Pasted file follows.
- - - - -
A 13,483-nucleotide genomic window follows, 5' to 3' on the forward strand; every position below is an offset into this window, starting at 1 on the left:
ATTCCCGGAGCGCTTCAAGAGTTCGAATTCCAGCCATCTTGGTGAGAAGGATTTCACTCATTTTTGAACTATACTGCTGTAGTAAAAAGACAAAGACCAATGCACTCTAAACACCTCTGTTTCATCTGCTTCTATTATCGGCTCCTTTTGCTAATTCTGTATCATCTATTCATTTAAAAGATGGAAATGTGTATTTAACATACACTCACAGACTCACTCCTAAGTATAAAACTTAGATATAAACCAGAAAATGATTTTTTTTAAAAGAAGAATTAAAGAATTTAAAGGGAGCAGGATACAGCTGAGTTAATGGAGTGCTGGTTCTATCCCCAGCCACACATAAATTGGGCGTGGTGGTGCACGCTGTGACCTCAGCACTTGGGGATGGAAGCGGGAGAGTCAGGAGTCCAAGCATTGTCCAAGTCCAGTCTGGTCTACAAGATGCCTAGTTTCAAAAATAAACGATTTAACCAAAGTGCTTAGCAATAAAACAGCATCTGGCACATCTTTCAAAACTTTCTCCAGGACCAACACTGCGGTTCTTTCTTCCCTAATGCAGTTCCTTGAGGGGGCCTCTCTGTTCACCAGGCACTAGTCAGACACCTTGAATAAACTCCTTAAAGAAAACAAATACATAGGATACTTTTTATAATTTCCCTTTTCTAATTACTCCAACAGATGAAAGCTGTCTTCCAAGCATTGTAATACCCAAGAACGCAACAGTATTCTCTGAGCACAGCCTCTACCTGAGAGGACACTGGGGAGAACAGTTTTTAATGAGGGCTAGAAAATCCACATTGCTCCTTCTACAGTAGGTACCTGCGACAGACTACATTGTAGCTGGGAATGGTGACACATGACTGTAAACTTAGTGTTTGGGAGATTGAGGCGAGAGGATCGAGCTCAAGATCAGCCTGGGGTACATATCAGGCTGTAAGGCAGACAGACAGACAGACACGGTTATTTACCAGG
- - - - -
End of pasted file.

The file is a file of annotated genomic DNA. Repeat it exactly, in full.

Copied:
A 13,483-nucleotide genomic window follows, 5' to 3' on the forward strand; every position below is an offset into this window, starting at 1 on the left:
ATTCCCGGAGCGCTTCAAGAGTTCGAATTCCAGCCATCTTGGTGAGAAGGATTTCACTCATTTTTGAACTATACTGCTGTAGTAAAAAGACAAAGACCAATGCACTCTAAACACCTCTGTTTCATCTGCTTCTATTATCGGCTCCTTTTGCTAATTCTGTATCATCTATTCATTTAAAAGATGGAAATGTGTATTTAACATACACTCACAGACTCACTCCTAAGTATAAAACTTAGATATAAACCAGAAAATGATTTTTTTTAAAAGAAGAATTAAAGAATTTAAAGGGAGCAGGATACAGCTGAGTTAATGGAGTGCTGGTTCTATCCCCAGCCACACATAAATTGGGCGTGGTGGTGCACGCTGTGACCTCAGCACTTGGGGATGGAAGCGGGAGAGTCAGGAGTCCAAGCATTGTCCAAGTCCAGTCTGGTCTACAAGATGCCTAGTTTCAAAAATAAACGATTTAACCAAAGTGCTTAGCAATAAAACAGCATCTGGCACATCTTTCAAAACTTTCTCCAGGACCAACACTGCGGTTCTTTCTTCCCTAATGCAGTTCCTTGAGGGGGCCTCTCTGTTCACCAGGCACTAGTCAGACACCTTGAATAAACTCCTTAAAGAAAACAAATACATAGGATACTTTTTATAATTTCCCTTTTCTAATTACTCCAACAGATGAAAGCTGTCTTCCAAGCATTGTAATACCCAAGAACGCAACAGTATTCTCTGAGCACAGCCTCTACCTGAGAGGACACTGGGGAGAACAGTTTTTAATGAGGGCTAGAAAATCCACATTGCTCCTTCTACAGTAGGTACCTGCGACAGACTACATTGTAGCTGGGAATGGTGACACATGACTGTAAACTTAGTGTTTGGGAGATTGAGGCGAGAGGATCGAGCTCAAGATCAGCCTGGGGTACATATCAGGCTGTAAGGCAGACAGACAGACAGACACGGTTATTTACCAGG